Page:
Christine Stuart/ ctnewsjunkie
Rep. Cara Pavalock-D’Amato (Christine Stuart/ ctnewsjunkie)

HARTFORD — Parents of an unvaccinated child who are protesting the release of school-level vaccination data hired a state representative to argue their case in court and succeeded Monday in getting a judge to delay ruling on the states motion to dismiss.

Kristen and Brian Festa are seeking a court order to stop the state Department of Public Health from continuing to release data on the immunization rates in Connecticut schools.

They had been representing themselves in the case, but have now hired Bristol state Rep. Cara Pavalock-D’Amato to represent them.

In court Monday, a judge gave Pavalock-D’Amato and the Festas 30 days to respond to the state’s motion, which says the Festas have not followed the administrative steps they’re required to follow before suing the state, and that the state has the legal authority to release the data they’re contesting. Deadlines for both sides to submit documentation were set for late August.

The Festas 7-year-old son is a student at Meliora Academy in Meriden, a school where 18.5 percent of the students claimed religious exemptions from vaccinations during the 2017-18 school year.

On May 3, the public health department released school-level data for the first time, including the percentage of children in kindergarten and seventh grade in each school who were vaccinated against measles and other diseases as recommended by the Centers for Disease Control and Prevention. The DPH also included the percentage of children in any grade who claimed an immunization exemption, which is based on what the schools report to the state.

The Festas claim in their suit that after the data release, “hateful and vitriolic statements regarding non-vaccinated students and parents began appearing on the internet,” but that there was nothing specifically directed to them.

But Pavalock-D’Amato said that the Festas, since filing their lawsuit, have begun to receive hateful messages through social media. She said she could not elaborate on the nature of the messages they’ve received.

“[Brian Festa] is my constituent, he’s now my client, and we think the Department [of Public Health] violated their own regulations by publishing the information, and [publishing the data] doesn’t serve any rational purpose,” Pavalock-D’Amato said after the brief hearing Monday. “We haven’t had any incidents in Connecticut with some of the diseases that these vaccinations prevent, so I think it’s just creating fear.”

Data on the 2018-19 school year has not been released yet.

In response to CTNewsJunkie’s Freedom of Information request filed on June 20th for the 2018-19 school-level data, the Department of Public Health said “It may take a significant amount of time to respond to your request, but we will update you on progress being made to provide you with the information you are seeking.”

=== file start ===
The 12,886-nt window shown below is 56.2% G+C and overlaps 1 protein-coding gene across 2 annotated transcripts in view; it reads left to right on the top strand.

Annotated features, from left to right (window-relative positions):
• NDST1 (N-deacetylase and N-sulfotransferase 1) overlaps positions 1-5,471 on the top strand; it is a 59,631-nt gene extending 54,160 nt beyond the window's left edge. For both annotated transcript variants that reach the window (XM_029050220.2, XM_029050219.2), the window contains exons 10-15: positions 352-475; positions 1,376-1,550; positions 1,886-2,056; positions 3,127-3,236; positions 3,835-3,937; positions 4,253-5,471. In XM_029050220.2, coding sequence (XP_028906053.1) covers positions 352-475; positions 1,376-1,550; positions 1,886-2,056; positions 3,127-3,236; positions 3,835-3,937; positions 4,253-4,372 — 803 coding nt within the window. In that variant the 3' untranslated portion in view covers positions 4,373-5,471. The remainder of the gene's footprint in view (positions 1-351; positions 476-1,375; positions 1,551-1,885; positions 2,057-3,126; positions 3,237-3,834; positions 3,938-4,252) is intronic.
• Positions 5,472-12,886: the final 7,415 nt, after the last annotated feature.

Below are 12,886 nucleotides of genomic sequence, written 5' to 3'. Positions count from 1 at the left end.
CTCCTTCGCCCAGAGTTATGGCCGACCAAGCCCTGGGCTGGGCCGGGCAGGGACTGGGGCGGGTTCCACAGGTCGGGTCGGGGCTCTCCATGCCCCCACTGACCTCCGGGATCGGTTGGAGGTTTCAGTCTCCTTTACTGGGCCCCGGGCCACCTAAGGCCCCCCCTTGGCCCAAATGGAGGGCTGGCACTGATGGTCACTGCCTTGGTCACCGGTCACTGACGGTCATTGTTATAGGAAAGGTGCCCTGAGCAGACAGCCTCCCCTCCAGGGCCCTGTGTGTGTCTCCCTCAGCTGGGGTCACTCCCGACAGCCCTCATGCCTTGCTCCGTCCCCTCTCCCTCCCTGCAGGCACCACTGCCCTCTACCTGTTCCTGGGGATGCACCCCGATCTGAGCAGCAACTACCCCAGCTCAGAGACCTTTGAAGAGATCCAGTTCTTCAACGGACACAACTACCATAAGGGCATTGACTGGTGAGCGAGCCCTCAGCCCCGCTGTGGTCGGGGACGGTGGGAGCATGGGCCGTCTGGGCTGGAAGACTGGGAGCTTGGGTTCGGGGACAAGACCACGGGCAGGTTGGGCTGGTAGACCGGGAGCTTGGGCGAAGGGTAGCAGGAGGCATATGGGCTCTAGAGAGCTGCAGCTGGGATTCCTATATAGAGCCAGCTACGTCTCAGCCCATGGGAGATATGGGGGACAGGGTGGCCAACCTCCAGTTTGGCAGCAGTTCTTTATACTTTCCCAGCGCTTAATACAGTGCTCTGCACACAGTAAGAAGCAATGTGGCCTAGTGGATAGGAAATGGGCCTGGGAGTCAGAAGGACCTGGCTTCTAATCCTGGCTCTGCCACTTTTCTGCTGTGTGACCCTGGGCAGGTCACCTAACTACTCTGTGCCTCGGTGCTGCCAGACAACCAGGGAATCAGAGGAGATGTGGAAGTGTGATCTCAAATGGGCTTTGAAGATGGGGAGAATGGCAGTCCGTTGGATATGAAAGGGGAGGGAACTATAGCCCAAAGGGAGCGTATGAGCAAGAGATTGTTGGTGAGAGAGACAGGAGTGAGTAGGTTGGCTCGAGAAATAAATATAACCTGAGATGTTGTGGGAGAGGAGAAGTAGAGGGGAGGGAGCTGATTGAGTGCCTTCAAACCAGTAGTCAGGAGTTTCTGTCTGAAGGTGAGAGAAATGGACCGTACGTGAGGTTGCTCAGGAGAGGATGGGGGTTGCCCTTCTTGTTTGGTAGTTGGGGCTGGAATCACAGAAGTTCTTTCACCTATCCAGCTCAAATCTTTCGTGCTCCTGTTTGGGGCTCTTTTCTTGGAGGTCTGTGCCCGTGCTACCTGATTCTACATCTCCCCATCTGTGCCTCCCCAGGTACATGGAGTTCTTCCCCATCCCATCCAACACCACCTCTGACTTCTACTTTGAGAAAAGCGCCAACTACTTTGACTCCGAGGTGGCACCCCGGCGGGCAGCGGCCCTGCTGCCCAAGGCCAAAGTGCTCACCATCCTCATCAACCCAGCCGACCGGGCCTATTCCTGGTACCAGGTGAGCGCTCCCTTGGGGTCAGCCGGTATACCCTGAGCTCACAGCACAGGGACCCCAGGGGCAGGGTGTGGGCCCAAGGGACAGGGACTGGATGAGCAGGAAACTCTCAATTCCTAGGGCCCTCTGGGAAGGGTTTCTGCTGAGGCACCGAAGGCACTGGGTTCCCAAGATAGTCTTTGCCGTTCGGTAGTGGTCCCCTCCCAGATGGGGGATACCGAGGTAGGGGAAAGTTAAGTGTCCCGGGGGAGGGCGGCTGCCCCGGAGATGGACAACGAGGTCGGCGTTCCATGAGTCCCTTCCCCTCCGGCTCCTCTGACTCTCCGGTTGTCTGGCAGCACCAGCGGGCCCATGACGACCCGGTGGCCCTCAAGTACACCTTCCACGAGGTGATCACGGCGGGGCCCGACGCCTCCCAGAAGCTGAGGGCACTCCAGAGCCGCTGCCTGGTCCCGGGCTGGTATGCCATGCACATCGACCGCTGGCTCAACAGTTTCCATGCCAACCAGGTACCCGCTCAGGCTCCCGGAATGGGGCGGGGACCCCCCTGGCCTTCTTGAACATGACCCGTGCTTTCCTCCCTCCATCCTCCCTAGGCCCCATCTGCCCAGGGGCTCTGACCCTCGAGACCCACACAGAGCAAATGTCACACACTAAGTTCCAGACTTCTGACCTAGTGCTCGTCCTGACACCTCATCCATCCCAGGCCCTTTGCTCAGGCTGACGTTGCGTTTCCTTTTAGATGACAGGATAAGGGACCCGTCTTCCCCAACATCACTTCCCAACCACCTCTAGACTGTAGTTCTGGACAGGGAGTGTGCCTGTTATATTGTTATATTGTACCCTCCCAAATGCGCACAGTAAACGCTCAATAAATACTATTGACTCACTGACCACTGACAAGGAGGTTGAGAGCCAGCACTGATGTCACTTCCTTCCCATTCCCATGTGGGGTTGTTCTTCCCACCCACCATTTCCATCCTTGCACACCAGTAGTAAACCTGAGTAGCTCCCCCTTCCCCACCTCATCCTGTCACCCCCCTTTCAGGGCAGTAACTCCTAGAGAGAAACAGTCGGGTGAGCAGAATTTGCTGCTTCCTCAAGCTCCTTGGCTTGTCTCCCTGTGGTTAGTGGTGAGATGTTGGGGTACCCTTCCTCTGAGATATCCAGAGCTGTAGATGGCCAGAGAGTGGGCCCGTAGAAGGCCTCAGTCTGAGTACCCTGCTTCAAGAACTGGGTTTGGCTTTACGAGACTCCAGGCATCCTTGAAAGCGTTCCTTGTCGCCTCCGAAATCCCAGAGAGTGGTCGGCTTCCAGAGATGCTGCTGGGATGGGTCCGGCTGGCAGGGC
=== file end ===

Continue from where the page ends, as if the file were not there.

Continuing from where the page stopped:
Back in May, DPH Commissioner Renee Coleman-Mitchell said the goal of sharing the data “is to increase public awareness of vaccination rates in local communities. Hopefully, this will lead to more engagement and focus on increasing immunization rates to reduce the risk of vaccine-preventable diseases.”

Pavalock-D’Amato requested in court that the judge bar the state from releasing new data while the case is pending, and order it to remove vaccination data from its website. But until the state’s motion to dismiss is resolved there can be no action on the underlying case, the judge said.

Assistant Attorney General Darren Cunningham, representing DPH, said there are no plans to publish new data in the next 30 days, but “there is just no chance that they would pull the information down” voluntarily.

He said after the hearing that the state believes the Festas have no standing in the case because they could not have been specifically harmed by the release of the data.

“At no time did the information released by the department name the Festas son or otherwise indicate his exemption status,” Cunningham said. “There was no way to identify the complainant from what the department released.”

Pavalock-D’Amato said she believes that the religious exemption is the reason so many people have responded with hatred to the vaccination rates. She said if the data involved medical exemptions, there would be less controversy.

“At the end of the day I think it is a parent’s choice, it’s up to that parent whether to get their kids vaccinated. I don’t think they should be harassed whether they do or don’t. It’s a private matter,” she said. “If their kids are vaccinated, I don’t understand where the hatred is coming from because their kids would be fine.”

Filings from the state in the case say the commissioner decided to release the data as part of the department’s statutorily-required efforts to prevent the spread of infectious diseases.

“The Commissioner released this vaccination data as a direct result of recent measles outbreaks – including one in nearby New York City – and a decline in vaccination rates in Connecticut,” Cunningham’s July 11 motion says.